Signs of prosperity abound in Hong Kong from the number of Rolls-Royces and exclusive shops to high-rise office buildings and never-ceasing harbor reclamation projects. First-time visitors to Hong Kong often compare it to New York City, and there is a striking similarity between the Hong Kong Island skyline viewed from the Tsim Sha Tsui promenade and the Manhattan skyline viewed from the Brooklyn Heights promenade. Closer inspection, however, reveals an important difference between the two metropolises. Unlike that of Manhattan, the Hong Kong skyline is composed of ultra-modern buildings, few over twenty years old. The modernity of Hong Kong, reflected also in its transportation systems and public facilities, reminds one that Hong Kong's prosperity is of relatively recent origin.

    1. Early Economy

      During the millennia of governance by Imperial China, Hong Kong was primarily a fishing village with a subsistence economy.(11) A rocky island with steep hills, Hong Kong was merely one of hundreds of other islands scattered throughout the Pearl River estuary and was considered of little importance to China or to foreign explorers of the time. Hong Kong was either omitted or unrecognizable on Chinese maps of the Ch'ing period (1644-1911) and did not appear on any maritime charts until 1760.(12) The Portuguese, who were the first European explorers in the region in the sixteenth century, chose the Macao peninsula, on the other side of the Pearl River delta, over Hong Kong as a settlement site. Hong Kong, however, did offer foreign travelers a safe port while waiting for the annual change in the prevailing winds in the South China Sea, but only at the risk of attack by the numerous pirates who also took shelter in the many coves and bays of the Pearl River estuary.(13)

      The great commercial center of Southern China at that time, and the principal destination of foreign traders, was Canton. Situated at the headwaters of the Pearl River some seventy miles upstream from Hong Kong, Canton was the gateway to mainland China. Foreign trade through Canton in 1831 was estimated to be nearly $50 million, with opium by far the largest foreign import, and tea and silk the largest foreign exports.(14) The ceding of Hong Kong to Britain in 1842, followed by the ceding of the Kowloon Peninsula in 1860, and the ninety-nine year lease of the New Territories in 1898 were the result of Britain's insistence upon free trade in opium backed by overwhelming military force.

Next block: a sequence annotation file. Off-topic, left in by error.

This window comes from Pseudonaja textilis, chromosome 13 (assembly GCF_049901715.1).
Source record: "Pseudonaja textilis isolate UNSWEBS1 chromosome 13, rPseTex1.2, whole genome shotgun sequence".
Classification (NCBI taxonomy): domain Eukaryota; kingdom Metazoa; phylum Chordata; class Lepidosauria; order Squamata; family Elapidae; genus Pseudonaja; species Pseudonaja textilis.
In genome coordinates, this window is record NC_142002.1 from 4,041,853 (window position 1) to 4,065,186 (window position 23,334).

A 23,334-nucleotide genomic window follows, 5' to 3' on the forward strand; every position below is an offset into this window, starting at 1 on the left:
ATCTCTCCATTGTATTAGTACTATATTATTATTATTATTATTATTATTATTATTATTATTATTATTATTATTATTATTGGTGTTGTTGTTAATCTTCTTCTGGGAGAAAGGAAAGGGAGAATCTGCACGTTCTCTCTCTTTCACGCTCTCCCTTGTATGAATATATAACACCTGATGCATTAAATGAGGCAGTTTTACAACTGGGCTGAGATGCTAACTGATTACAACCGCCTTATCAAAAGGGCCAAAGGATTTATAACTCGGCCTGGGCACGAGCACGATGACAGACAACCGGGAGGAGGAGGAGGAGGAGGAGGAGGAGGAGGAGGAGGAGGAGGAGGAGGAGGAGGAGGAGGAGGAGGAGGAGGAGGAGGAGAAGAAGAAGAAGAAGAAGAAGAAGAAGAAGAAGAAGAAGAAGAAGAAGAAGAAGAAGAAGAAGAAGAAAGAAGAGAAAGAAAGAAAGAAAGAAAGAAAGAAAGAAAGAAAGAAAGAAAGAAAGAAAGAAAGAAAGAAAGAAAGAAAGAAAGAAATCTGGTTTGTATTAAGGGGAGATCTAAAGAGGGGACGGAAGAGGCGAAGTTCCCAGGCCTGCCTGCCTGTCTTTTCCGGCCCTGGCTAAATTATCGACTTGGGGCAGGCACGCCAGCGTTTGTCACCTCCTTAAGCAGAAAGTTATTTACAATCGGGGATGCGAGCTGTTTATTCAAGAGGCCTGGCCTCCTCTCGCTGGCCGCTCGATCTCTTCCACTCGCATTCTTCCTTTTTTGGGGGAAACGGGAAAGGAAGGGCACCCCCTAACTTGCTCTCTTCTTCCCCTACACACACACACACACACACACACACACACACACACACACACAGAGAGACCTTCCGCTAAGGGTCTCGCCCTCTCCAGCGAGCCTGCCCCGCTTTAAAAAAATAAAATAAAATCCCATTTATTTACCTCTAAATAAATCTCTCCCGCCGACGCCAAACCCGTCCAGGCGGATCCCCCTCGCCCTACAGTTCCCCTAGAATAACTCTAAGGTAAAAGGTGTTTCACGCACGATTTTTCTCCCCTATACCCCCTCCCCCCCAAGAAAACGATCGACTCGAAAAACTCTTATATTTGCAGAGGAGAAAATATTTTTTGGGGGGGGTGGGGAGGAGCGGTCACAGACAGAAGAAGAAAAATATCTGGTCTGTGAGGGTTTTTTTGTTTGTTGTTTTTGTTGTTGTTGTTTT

Hong Kong's economy expanded during the early colonial period, but was still primarily dependent upon the opium trade with mainland China.(15) This was the era of the great British trading hongs fictionalized in James Clavell's novels.(16) The two largest of the original hongs were Jardine Matheson and its arch rival, Dent's.(17) Over time, the hongs expanded the scope of trading activities beyond opium (although Jardine Matheson to this day uses the poppy flower as its corporate logo) and developed extensive docks and warehouses on the Hong Kong Island side of what had become Victoria Harbor. All in all, however, the first hundred years of British rule of Hong Kong saw only modest economic growth based almost entirely on shipping and trade, as well as smuggling.

    2. Economic Expansion

      The first stimulus to a manufacturing economy in Hong Kong came during the 1950s when Hong Kong's role as a trade entrepot for southern China was suddenly terminated by a United Nations declared blockade of China.(18) Hong Kong's fledgling manufacturing industries, many led by immigrant Shanghai businessmen,(19) grew throughout the 1950s, primarily producing inexpensive toys, textiles, and low-end electronic products. The Vietnam War gave further impetus to Hong Kong's expanding manufacturing base through the 1960s. However, it was not foreign events, but social chaos in China, that irrevocably altered the course of Hong Kong's economic future.(20)

      During China's Cultural Revolution (roughly 1963-1976), millions of mainland Chinese fled to Hong Kong to escape the ravages of anarchy and economic deprivation.(21) The new immigrants gave Hong Kong an abundance of low-wage labor, which quickly attracted foreign investment in a variety of new manufacturing plants. Although relatively low skilled, Hong Kong's immigrant labor pool possessed a boundless determination to succeed, and the discipline and dedication necessary to master new skills.

      It was during the decade of the 1980s that Hong Kong's economy finally reached its full potential.(22) This growth was fueled not only by the maturation of Hong Kong's labor force and economic institutions, but also by changes across the border in China. With the ascension of Deng Xiaoping in 1979, China embarked on a series of radical economic reforms. Foremost among these reforms was the establishment of "special economic zones" (hereinafter SEZs), which were to operate as free trade centers to attract foreign investment and technology. Shenzhen, across the border from the New Territories and a less than an hour train ride from Kowloon, was designated by Deng as the first of the SEZs. The impact on Hong Kong was immediate. Shenzhen offered a new, low-wage labor pool, inexpensive land, and substantial tax advantages. Investors in Hong Kong quickly began moving their manufacturing operations to Shenzhen, and Hong Kong began the transition...